THEN and NOW: Fifty-Five Plus magazine at 35
Despite all the ways our world has shifted since the Big-Hair, Big-Dreams 1980s, what sparked a magazine for the mature crowd in 1988 still drives Fifty-Five Plus today: The desire to share inspiring stories for making the most of the second half of your life.
Remember 1988? In Calgary, the world’s best athletes were competing at the Winter Olympics. In Scarborough, two 18-year-olds were forming a rock band called Barenaked Ladies. And in Kingston, Ontario, a couple of 20-somethings were starting their own magazine, Fifty-Five Plus. With youthful bravado, they launched a “lifestyle magazine for the young at heart.” Really, though, the two Kingstonians were young.
“We were kids,” recalls co-founder Josie Walsh. The other co-founder, Sharon Freeman, remembers she was just finishing the advertising and public relations program at St. Lawrence College and looking for work that would allow her to stay in the city.
“A lot of skills we had developed [through the program] were conducive to publishing,” Sharon notes, mentioning an earlier graduate of the St. Lawrence program had launched a well-received publication. What’s more, at the time Kingston had the second highest number of retirees per capita in Canada.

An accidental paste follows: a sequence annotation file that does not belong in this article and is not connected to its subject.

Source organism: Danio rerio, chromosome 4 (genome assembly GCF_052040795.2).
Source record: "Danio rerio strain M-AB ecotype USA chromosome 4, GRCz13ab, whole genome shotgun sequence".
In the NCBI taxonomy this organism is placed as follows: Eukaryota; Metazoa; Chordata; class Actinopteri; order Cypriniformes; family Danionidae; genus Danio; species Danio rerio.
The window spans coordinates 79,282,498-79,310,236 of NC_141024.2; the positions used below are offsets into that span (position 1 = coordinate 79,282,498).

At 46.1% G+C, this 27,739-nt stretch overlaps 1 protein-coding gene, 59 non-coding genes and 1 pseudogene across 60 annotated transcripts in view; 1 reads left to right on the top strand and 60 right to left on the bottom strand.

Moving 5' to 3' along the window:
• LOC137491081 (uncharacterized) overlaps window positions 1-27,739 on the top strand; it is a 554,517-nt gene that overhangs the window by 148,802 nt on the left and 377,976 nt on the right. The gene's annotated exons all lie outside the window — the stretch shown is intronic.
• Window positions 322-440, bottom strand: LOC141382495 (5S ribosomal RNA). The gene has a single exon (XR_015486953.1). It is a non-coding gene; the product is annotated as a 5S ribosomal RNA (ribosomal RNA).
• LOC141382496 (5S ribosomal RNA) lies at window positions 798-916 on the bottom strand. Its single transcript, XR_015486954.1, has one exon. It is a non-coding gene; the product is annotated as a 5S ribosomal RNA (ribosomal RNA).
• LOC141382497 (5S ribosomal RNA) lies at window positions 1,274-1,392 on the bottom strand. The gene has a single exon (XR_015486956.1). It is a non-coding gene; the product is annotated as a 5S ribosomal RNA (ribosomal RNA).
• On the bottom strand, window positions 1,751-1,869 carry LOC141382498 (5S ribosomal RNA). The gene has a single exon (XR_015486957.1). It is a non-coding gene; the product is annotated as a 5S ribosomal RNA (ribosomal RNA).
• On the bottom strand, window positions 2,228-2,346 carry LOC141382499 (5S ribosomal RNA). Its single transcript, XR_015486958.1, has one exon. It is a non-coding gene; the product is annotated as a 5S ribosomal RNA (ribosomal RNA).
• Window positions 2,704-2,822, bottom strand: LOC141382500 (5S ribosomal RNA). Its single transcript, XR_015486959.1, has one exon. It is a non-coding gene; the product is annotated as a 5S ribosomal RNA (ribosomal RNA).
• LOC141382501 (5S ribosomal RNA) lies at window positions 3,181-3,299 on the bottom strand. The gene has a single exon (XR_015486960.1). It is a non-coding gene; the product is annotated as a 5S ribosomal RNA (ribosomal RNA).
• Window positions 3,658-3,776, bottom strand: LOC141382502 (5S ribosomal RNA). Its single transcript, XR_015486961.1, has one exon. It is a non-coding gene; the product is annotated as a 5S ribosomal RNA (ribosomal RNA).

While the newbie publishers may have been light on first-hand knowledge of the retirement years, they did have experience to draw on—that of Kingston’s Pat MacAulay.
A writer, author and long-time leader in the local arts community, Pat, at 51, was a little closer in age to the audience. Her son Stu describes her as a “silent partner” in the magazine venture, explaining she initially served as “a backer, a source of experience in the realm of publishing.
“Mom was not entirely silent in practice, however, and was, I believe, the advertising department, seeking and securing ads from any and all businesses relevant to the magazine’s target audience.”
Pat MacAulay also came up with something that was a big hit with that audience. Appearing in every issue, her word search puzzle was a back-page mainstay for over three decades.
The first edition of Fifty-Five Plus was released for October/November 1988 and its price, listed on the cover, was $1.50. The dapper gentleman who fronted the inaugural issue, Stu says, was “Mr. Ted Whitney, standing next to his 1955 Austin Healey 100. In the cover story, he said he opted for this car over buying a second MG ‘because it goes like stink!’ At the time of publication, Mr. Whitney was 73 and evidently quite the character.”